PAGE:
e^(xy) + y^2 = sin(x + y)

asked Dec 9, 2016

It's unlikely that y can be expressed in terms of x but we can make some observations.

The expression on the right has a range of -1 to 1, but the expression on the left is always strictly positive. Therefore we know that 0<sin(x+y)≤1 and 0<e^(xy)+y^2≤1.

When y=0, x=(4n+1)π/2 where n is an integer, because sin(x)=1 when y=0.

So for one value of y there are multiple values of x.

When x=0, y^2=sin(y)-1, no solutions for y. When x<0 and y>0, y≤1-e^(xy) so y<1 (radians).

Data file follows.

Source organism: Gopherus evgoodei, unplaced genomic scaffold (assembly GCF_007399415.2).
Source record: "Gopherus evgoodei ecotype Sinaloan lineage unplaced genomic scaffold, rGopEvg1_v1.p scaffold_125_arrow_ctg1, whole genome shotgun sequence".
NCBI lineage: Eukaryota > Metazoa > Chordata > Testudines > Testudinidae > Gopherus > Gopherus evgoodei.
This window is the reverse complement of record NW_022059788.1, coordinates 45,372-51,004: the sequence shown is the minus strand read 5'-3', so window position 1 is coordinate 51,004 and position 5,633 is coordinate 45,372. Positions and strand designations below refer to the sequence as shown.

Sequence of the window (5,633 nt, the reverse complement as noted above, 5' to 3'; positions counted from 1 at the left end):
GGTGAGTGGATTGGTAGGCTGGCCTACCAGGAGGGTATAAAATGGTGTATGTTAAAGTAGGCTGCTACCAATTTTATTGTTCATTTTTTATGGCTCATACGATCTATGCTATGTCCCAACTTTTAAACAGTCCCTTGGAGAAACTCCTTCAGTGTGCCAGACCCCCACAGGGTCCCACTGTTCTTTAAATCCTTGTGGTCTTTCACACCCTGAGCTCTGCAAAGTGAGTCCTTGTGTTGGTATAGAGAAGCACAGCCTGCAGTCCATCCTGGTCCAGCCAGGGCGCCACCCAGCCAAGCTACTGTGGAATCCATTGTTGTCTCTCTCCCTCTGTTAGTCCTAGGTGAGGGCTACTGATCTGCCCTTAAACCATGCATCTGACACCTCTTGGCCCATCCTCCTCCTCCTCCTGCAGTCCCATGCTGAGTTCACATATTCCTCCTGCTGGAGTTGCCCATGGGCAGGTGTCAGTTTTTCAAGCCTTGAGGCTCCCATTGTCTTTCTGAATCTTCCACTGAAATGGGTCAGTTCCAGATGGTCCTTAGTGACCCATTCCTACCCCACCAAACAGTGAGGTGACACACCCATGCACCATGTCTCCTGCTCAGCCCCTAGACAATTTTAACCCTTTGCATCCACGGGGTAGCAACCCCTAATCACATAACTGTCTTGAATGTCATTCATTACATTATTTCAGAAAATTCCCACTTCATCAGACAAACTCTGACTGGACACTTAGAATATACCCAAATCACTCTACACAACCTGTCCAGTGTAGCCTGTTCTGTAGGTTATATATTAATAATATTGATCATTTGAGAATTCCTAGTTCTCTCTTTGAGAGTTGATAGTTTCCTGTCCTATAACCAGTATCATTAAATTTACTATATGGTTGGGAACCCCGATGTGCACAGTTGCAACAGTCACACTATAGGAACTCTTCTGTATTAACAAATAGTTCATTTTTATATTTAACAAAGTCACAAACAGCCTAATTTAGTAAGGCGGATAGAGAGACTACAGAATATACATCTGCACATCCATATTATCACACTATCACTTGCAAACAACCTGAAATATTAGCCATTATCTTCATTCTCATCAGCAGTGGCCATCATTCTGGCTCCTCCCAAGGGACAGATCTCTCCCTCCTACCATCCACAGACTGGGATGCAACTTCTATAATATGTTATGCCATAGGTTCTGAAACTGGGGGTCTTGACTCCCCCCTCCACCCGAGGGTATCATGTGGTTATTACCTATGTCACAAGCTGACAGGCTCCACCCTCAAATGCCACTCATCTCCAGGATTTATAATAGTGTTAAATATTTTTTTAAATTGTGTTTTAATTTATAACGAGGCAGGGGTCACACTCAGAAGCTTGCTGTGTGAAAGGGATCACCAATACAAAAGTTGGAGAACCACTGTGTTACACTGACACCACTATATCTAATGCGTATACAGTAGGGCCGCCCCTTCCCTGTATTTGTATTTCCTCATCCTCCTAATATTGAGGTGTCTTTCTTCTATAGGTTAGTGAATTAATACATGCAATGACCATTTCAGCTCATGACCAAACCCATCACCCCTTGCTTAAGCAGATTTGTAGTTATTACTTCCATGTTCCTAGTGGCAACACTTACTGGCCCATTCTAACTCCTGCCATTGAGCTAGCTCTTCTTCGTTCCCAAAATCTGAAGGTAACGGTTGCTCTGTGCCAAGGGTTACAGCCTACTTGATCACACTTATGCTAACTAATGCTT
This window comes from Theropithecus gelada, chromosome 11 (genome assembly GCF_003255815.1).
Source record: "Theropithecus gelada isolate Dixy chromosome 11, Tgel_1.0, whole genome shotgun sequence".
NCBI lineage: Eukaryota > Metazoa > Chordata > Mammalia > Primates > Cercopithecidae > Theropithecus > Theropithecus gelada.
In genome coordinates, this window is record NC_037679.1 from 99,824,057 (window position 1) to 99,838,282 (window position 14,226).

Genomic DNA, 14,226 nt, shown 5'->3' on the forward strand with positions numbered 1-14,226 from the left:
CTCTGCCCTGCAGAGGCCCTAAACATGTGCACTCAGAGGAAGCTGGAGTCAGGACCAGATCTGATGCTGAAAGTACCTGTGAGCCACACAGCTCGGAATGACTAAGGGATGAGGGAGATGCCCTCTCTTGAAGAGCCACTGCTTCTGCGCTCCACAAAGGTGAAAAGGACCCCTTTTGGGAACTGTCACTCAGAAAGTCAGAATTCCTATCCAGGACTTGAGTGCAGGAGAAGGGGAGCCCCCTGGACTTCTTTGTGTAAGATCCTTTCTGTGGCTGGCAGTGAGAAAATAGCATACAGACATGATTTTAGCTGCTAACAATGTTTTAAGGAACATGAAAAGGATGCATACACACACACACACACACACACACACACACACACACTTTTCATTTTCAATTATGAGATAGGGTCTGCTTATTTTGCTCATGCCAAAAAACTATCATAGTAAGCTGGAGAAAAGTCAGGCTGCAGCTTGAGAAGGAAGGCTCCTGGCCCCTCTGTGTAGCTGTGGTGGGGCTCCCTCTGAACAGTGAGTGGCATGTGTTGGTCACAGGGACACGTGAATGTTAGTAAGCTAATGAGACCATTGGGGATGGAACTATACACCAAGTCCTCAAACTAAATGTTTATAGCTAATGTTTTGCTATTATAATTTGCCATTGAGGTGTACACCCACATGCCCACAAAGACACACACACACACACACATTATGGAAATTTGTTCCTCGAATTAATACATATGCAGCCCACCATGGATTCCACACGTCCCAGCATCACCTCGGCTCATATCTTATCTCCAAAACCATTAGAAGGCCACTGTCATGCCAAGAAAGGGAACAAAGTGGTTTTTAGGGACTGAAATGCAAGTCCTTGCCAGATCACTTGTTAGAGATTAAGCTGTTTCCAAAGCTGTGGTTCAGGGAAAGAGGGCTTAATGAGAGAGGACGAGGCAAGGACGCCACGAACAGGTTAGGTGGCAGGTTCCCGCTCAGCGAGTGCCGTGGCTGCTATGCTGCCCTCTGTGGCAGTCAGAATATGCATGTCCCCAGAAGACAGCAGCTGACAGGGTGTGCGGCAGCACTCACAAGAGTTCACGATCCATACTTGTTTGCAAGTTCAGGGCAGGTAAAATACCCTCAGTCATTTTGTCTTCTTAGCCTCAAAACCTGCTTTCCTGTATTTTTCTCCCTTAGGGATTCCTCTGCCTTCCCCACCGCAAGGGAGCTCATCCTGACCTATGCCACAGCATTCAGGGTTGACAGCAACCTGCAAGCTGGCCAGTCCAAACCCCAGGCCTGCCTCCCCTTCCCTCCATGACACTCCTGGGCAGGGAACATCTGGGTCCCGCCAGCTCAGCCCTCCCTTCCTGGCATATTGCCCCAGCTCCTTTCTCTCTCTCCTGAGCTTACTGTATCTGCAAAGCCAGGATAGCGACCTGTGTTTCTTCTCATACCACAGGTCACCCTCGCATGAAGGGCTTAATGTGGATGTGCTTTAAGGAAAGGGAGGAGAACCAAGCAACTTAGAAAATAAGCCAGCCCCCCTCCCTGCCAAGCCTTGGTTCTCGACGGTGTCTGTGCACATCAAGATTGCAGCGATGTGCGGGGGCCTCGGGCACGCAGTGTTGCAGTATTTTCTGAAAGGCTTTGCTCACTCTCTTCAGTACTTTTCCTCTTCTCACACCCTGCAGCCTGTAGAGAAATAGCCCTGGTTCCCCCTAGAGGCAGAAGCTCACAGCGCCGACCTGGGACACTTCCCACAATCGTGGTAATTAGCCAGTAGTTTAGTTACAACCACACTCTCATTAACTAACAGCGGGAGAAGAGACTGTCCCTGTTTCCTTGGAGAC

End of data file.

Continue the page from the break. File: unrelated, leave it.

When e^(xy)<1, xy<0 and y>0, so 0≤y<1 and x<0 (or -1<y≤0 and x>0).

answered Dec 18, 2016 by Top Rated User (429,280 points)
Oh, so you finaly answer my hardest question eh? Well you earn yourself a best answer for that.
Well, I didn't solve it, but I'm still looking into it and building a picture.
ITS HARD AND TOUGH HUH?

It may not be possible, but what is possible is to graph the relationship, which is what I'm trying to do accurately.

I didn't need help with this. I wanted to see if you could solve this because your such a "smarty pants", so I looked up the hardest algebra in the world that no one can't answer! NOT EVEN YOU!